Finally, the relationship between the Democratic Party and the public has changed since Social Security and Medicare passed. At that time, the Democratic Party was a national party with broad based support. Today, it’s a minority party cobbled together by small interest groups, who rely on low public turn out to stay in power. Thus, there is no broad based core of public support to sway the rest of us.

So don't buy into this argument.


StanH said...

That’s good news Andrew, and only confirms what we expected. The public does not trust government with their healthcare, and I believe that it will be Repealed and Replaced, starting in November.

Joel Farnham said...

This is good news.

I think that repeal will happen after 2012. Replace with something better? End of 2013. Reasoning? Obama will never sign it. He will veto it.

AndrewPrice said...

Stan, Agreed. I think this confirms what we've all been seeing, that the public just isn't buying into ObamaCare and the Democratic lies. I also think that it's becoming clear that the public just isn't willing to be convinced anymore.

AndrewPrice said...

Joel, I think you're right. I think we can't do anything until 2013, because mathematically, it will probably be impossible to get a large enough majority in the Senate until then, and because he will veto anything we try.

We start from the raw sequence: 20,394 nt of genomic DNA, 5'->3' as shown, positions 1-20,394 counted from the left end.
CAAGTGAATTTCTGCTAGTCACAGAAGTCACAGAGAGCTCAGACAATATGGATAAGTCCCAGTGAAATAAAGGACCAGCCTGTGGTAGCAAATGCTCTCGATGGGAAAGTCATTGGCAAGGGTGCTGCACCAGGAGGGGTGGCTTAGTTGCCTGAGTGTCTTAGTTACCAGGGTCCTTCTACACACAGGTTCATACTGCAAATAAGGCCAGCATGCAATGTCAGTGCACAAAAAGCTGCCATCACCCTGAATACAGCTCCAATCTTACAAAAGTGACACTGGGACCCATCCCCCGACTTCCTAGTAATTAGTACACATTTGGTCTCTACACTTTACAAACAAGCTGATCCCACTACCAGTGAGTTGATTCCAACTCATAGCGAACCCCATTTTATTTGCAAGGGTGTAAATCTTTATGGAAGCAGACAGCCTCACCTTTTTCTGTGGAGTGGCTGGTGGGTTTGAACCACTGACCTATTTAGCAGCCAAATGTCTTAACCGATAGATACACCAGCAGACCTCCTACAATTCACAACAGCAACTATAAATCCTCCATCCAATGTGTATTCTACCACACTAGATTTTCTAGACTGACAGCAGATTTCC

But if the Republicans can at least get a majority in both Houses, then they might be able to repeal pieces through reconciliation and by attaching those things to budgets that Obama can't veto.

LL said...

Democrats NEED to feel that their obscene behavior (as demonstrated many times) that they felt was necessary to get the bill passed -- was somehow vindicated and the public would SEE.

It's not the case.

And the move from staunch Democratic Party member to "Independent" is increasing.

Tennessee Jed said...

Andrew, good post - I doubt we were fooled for a second by the bounce polls, but I can't really get excited about any of it until the November races come into better focus. We know to look for the media tools to trumpet every miniscule positive economic number as the harbinger of an economic turnaround. I can tell from reading letters to the editor how easily a lot of people's opinions change from one day to the next and how a question is asked.